Andrea Frost of Youth Eastside Services holds up an e-cigarette at the State of Mind conference as she explains the hidden risks of the popular cigarettes. Nicole Jennings/staff photo

Cyberbullying, drugs and mental illness focus of annual conference in Sammamish

Depression. Drug abuse. Suicide. They’re topics that few people find pleasant or easy to discuss.

But these were the focus of the first State of Mind conference of 2017, held Feb. 4 at Mary, Queen of Peace Catholic Church in Sammamish.

The conference series, now in its fourth year, is put on by Swedish Medical Center Issaquah, the Issaquah Schools Foundation’s Healthy Youth Initiative, the Issaquah School District PTSA and the city of Issaquah’s Youth Advisory Board. The panels shed light on critical issues affecting today’s youth, such as mental illness, conflicts with peers both online and in person, pressures to succeed and the effects of drugs, alcohol and cigarettes.

Seattle Police Detective Shannon Anderson gave Sammamish Police Chief Michelle Bennett’s keynote address on cyberbullying, as the chief was absent due to medical issues. Bennett had prepared a Power Point presentation on how to identify and combat cyber-bullying.

“Cyberbullying has become a public safety issue,” Anderson said. “Things can happen to even the most vigilant parents and vigilant kids.”

According to Bennett’s presentation, the most important actions to take if one believes he or she is being cyberbullied is to save all evidence, avoid responding emotionally and contact authorities if there is any assault, harassment or extortion.

Anderson said that cyberbullies say things that they would not have the courage to say in a face-to-face conversation because the computer screen provides a shield.

“Cyberbullying is easy — it’s anonymous,” she said.

Andrea Frost, a drug and alcohol counselor at Youth Eastside Services, taught attendees about the dangers of electronic cigarettes, commonly known as e-cigarettes. She said that a common misconception about e-cigarettes is that because they vaporize liquid instead of creating smoke, they are not harmful.

“This really is an epidemic among youth because the perception of harm is not that high … but safer doesn’t equal safe,” she said.

In actuality, Frost explained, ingredients in e-cigarettes include liquid nicotine, propylene glycol, vegetable glycerin and flavoring, and the process of vaporizing these ingredients creates the chemical formaldehyde.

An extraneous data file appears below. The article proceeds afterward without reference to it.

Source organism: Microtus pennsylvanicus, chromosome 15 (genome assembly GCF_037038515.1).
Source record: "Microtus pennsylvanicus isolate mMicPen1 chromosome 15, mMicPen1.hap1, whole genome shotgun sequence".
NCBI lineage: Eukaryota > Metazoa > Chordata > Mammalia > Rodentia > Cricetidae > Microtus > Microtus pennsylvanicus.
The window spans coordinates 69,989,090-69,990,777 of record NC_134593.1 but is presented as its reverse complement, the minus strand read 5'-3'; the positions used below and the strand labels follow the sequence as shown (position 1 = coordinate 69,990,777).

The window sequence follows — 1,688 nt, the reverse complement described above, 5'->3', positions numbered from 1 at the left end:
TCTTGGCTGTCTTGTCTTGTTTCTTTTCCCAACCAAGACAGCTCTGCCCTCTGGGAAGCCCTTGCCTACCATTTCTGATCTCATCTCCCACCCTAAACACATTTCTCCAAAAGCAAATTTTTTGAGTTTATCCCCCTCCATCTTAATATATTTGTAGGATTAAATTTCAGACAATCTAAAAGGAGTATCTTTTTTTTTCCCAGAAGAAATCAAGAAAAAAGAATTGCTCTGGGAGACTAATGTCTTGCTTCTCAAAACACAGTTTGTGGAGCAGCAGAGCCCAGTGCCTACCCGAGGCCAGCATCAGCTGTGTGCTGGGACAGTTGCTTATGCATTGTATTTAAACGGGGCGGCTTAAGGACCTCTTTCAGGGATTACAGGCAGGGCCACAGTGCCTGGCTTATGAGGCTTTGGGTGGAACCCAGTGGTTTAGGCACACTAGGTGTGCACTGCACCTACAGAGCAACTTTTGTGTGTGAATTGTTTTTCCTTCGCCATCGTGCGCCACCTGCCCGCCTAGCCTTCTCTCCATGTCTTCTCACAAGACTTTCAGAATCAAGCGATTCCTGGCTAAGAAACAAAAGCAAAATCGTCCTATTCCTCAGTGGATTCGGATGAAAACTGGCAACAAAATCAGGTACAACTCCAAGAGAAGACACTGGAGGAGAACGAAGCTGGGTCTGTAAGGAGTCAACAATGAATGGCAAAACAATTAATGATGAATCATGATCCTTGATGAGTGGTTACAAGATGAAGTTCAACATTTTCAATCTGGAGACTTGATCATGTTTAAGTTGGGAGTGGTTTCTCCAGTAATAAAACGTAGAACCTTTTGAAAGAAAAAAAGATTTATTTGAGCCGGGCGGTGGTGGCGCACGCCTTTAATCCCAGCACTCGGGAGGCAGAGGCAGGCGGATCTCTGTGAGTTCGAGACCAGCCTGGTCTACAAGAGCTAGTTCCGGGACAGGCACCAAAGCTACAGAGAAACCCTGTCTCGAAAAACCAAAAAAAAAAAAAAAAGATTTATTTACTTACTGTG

“That is a statistic that we have to get out — it has been proven,” she said.

Former Sammamish Deputy Mayor John James was startled by the statistics and said that “at minimum, legislation needs to be enacted” to make e-cigarettes available to only those 21 and older.

Skyline seniors Erika Kumar and Meghan Hennedy delivered a presentation on the stigma of mental illness among high school students, and stressed the importance of telling a parent or counselor if a student notices symptoms of mental illness in him or herself or in a peer.

“You want to definitely be accepting of all mental illnesses and not just the ones that seem easiest to deal with,” Hennedy said.

Ligaya Peterson, Lotte Torgersen and Lorna Gilmour of the Issaquah School District’s Equity Committee and Marisol Visser of the Issaquah School Foundation’s Cultural Bridges for Education Program related their stories of immigrating to America and led a discussion with students and parents about the difficulties that students from other cultures face at school, from differences as simple as bringing different foods to lunch than their peers.

Visser said that for immigrant students who are torn between honoring their family’s cultural practices and fitting in with their classmates, “it’s like living a double life.”

“You don’t realize that social norms are thought at the elementary school level … As immigrants you want to be part of the American system, to blend in,” said Gilmour, who is the dean of students at Clark Elementary School.

The solution, the women agreed, is to open up the discussion about diversity and encourage acceptance and appreciation of all cultures. Torgersen said it’s important to “allow everyone to bring their whole self to school instead of editing.”

“We want to see culture as an asset and a value to our community,” Peterson said.

Barb de Michelle, the program director for the Issaquah School Foundation’s Healthy Youth Initiative, said after the conference that “these kinds of events make a big difference” in the lives of students and parents.

“It’s just the fact that we’re talking about it because in many households, it’s not a topic people bring up,” de Michelle said. “What we’re trying to do is de-mystify mental illness, make sure people are aware of it and know what they should do to get help.”

From left, Ligaya Peterson, Lotte Torgersen, Marisol Visser and Lorna Gilmour lead a panel on cultural awareness and acceptance. All four women came to the U.S. from different countries. Nicole Jennings/staff photo

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